As we mentioned a few days ago, the Holy Father has issued an Apostolic Letter motu proprio data, De concordia inter codices, amending the 1983 Code of Canon Law to bring certain provisions into line with the 1990 Code of Canons of the Eastern Churches. There has been some coverage of De concordia inter codices, which gives some important background.
Cindy Wooden, of Catholic News Service, has an article at the Catholic Herald. She notes that the motu proprio was the result of fifteen years of study and consultation. A note at the Vatican website, translating (apparently) an article by Bishop Juan Ignacio Arrieta in L’Osservatore Romano, secretary of the Pontifical Council for Legislative Texts, which informs the reader:
Indeed, to this there may be added the conviction that, wishing to harmonise the two Codes in the pastoral matters most in need of clarification, it was enough to limit the modifications to some texts of the Latin Code, without the need to touch the Oriental one. It is precisely this that is established by Pope Francis’ recent Motu Proprio, accepting the proposal to modify the canons approved in the Plenary Session of the Pontifical Council for Legislative Texts of 31 May 2012.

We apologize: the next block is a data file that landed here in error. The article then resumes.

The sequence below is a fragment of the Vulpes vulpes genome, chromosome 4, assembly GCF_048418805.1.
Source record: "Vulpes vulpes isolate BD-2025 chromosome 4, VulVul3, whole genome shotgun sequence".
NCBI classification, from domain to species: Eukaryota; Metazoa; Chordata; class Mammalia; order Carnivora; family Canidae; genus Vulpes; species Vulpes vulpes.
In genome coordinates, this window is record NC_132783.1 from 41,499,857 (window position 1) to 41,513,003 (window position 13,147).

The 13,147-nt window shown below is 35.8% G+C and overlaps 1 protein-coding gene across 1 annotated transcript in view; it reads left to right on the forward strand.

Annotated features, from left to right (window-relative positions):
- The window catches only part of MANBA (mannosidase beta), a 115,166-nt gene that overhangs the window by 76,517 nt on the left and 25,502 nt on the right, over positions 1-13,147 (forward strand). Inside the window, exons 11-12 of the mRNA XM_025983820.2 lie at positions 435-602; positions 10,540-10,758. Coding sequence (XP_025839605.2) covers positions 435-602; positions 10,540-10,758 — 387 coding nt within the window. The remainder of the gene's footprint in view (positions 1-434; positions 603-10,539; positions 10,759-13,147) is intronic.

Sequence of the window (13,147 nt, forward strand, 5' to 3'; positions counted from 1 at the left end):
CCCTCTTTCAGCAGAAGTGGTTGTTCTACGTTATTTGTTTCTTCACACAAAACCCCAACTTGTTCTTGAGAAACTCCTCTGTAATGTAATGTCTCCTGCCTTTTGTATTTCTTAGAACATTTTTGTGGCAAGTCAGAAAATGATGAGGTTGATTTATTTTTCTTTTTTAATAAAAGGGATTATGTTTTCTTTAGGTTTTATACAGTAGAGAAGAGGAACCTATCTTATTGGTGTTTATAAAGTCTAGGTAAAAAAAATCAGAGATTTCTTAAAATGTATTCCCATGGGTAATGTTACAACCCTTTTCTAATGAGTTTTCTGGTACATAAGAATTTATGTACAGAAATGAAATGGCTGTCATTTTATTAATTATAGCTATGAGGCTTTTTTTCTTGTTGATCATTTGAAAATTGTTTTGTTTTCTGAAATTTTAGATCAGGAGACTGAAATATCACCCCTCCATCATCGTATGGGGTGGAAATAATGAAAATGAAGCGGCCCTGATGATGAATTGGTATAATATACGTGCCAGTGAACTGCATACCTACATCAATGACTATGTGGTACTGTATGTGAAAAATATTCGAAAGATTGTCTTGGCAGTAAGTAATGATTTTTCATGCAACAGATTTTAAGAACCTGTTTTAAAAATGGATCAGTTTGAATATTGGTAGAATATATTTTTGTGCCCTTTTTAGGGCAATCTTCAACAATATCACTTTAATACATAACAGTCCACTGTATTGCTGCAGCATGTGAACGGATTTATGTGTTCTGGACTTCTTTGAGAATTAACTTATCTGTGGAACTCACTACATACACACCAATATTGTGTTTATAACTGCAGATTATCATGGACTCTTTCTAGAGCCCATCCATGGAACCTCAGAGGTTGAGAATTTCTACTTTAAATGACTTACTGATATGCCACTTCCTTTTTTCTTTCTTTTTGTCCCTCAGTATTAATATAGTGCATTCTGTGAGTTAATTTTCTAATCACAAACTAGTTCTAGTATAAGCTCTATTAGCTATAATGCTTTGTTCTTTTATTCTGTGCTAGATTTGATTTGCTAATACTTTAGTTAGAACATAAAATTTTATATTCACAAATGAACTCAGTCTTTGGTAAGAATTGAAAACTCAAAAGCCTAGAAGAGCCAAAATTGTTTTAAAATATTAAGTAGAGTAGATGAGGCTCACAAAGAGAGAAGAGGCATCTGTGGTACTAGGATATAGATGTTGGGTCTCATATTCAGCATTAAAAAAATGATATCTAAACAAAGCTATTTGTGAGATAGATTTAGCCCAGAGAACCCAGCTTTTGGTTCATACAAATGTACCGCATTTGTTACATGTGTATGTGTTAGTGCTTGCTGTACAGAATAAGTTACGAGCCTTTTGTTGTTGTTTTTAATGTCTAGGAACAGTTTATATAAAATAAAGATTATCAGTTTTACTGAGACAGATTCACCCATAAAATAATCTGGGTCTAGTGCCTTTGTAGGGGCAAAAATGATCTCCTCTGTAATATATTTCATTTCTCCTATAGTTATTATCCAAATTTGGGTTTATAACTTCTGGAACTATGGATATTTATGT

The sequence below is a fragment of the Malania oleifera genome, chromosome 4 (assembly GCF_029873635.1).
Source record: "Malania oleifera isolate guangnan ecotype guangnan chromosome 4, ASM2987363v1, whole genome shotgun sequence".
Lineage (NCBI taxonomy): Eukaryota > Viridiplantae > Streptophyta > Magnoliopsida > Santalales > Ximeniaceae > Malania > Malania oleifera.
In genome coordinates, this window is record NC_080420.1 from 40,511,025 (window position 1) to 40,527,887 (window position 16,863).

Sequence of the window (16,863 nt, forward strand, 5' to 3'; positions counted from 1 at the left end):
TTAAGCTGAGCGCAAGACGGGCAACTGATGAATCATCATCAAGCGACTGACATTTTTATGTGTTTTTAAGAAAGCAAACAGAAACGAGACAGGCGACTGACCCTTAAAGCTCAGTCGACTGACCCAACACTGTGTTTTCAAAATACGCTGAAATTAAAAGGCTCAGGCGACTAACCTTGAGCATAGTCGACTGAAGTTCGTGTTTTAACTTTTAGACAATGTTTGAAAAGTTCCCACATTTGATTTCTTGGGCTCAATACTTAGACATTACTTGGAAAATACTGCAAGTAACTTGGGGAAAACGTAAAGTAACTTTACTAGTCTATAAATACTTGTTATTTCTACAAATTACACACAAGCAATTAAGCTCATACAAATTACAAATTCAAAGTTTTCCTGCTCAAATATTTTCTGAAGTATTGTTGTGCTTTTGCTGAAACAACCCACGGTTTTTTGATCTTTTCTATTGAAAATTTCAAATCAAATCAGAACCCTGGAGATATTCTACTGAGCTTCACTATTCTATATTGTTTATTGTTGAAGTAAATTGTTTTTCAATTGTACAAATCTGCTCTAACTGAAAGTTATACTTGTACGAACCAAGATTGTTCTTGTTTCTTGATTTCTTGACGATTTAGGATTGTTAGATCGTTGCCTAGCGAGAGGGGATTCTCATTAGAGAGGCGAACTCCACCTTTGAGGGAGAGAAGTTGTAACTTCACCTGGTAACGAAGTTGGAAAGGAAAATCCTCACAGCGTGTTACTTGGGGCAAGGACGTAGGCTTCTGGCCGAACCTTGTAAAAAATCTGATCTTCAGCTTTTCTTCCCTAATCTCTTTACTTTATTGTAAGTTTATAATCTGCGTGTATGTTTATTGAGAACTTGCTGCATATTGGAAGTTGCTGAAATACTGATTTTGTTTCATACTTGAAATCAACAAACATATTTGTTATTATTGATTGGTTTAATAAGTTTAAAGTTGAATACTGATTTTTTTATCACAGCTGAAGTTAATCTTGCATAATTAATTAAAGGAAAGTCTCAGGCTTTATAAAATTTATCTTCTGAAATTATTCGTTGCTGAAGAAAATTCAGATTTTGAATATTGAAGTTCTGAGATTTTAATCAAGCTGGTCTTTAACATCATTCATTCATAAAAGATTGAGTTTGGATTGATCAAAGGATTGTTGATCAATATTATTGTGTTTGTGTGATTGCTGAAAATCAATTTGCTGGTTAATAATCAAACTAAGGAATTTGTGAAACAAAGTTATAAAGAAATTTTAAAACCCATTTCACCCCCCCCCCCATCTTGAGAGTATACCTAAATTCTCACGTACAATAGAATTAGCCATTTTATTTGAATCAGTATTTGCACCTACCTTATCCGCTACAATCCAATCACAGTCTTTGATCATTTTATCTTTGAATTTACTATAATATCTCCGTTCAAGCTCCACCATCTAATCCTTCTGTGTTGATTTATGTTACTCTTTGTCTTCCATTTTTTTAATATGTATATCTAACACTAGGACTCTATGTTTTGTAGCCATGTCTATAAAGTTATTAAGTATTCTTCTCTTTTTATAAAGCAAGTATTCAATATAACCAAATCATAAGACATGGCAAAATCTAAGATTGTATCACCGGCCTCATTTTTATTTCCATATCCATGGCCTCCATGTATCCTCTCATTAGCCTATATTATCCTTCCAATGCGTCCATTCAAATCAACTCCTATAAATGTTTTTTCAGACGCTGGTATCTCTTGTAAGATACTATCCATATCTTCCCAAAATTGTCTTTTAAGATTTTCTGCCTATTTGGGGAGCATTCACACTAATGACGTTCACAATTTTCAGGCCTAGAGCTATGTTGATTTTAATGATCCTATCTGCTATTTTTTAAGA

(Emphasis supplied.) Another note on the Vatican website implies that the drafting process involved revisions based upon comments from a wide range of experts:
The Pontifical Council for Legislative Texts, by means of a Commission of experts in oriental and Latin canon law, has identified the issues most in need of normative adjustment, and has drawn up a text sent to around thirty Consultors and experts throughout the world, as well as to the Authorities of the Latin Ordinariates for oriental faithful. Following an appraisal of the observations thus gathered, the Plenary Session of the Pontifical Council for Legislative Texts approved a new text.